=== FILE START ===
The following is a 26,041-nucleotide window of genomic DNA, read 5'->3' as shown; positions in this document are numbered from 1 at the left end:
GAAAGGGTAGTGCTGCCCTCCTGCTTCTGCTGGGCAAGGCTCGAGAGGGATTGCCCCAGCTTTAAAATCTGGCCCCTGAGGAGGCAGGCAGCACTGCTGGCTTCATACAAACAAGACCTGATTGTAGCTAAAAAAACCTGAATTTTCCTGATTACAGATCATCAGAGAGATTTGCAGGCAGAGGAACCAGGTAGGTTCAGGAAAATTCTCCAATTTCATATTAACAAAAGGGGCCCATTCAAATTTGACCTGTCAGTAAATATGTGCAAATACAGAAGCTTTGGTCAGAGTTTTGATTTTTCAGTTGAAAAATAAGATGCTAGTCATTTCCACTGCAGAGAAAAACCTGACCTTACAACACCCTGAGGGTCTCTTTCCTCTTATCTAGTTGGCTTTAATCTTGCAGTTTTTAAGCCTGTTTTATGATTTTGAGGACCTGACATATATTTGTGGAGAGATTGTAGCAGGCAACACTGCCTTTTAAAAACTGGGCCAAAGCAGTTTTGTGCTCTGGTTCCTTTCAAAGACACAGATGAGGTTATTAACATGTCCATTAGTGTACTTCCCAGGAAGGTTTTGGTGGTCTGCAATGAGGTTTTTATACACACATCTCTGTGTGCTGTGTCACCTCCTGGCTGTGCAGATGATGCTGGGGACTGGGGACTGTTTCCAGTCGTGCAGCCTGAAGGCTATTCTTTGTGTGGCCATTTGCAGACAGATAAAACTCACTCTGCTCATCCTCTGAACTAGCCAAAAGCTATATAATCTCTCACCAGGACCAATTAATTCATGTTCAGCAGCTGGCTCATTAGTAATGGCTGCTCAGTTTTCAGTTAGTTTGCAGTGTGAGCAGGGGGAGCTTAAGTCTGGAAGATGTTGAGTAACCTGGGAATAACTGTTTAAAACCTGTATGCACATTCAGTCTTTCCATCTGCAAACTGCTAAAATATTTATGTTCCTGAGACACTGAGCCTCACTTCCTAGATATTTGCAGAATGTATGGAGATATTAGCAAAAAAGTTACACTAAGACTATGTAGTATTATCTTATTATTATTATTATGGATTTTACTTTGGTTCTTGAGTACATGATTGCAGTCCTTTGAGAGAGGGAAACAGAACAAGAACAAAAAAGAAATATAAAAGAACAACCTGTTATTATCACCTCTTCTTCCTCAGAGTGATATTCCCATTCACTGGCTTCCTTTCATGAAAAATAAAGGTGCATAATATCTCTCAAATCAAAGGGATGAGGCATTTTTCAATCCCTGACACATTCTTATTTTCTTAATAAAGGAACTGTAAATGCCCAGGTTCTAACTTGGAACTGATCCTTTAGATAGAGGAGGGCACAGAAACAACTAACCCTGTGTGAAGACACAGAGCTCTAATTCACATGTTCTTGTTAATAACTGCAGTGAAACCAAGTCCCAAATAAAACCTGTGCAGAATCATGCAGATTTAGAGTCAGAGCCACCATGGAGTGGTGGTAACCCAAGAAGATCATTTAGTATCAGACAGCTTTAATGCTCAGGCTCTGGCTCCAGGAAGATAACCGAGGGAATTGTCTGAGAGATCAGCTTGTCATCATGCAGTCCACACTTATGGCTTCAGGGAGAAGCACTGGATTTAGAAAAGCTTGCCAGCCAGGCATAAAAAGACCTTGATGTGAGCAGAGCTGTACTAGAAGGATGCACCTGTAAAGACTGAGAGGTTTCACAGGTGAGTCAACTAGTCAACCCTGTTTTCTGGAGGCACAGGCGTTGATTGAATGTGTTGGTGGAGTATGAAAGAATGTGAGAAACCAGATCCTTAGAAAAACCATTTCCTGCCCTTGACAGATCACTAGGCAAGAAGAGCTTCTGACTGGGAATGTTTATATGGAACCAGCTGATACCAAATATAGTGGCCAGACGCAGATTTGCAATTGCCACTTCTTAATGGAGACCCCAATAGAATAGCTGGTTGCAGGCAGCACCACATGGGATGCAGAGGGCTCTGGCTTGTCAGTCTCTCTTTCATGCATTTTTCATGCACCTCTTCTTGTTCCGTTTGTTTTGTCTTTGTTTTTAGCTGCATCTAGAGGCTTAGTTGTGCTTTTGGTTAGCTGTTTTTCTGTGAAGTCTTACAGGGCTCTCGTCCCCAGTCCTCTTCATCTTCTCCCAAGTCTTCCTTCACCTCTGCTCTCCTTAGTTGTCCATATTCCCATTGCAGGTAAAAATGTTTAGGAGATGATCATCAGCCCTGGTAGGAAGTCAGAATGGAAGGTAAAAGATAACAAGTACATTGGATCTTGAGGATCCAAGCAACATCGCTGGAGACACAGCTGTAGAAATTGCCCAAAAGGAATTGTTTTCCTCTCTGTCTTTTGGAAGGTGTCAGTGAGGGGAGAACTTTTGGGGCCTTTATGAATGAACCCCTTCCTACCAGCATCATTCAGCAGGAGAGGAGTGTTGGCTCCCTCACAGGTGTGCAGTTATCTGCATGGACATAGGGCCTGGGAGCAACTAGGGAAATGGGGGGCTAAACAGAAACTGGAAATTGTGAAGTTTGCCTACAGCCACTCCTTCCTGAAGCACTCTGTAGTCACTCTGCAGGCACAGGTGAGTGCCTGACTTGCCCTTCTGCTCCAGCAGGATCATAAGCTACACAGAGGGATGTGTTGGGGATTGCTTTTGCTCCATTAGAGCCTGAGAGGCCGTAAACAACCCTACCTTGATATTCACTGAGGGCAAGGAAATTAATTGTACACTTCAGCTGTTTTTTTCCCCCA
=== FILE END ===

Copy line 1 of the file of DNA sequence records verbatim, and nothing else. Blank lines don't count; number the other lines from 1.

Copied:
The following is a 26,041-nucleotide window of genomic DNA, read 5'->3' as shown; positions in this document are numbered from 1 at the left end: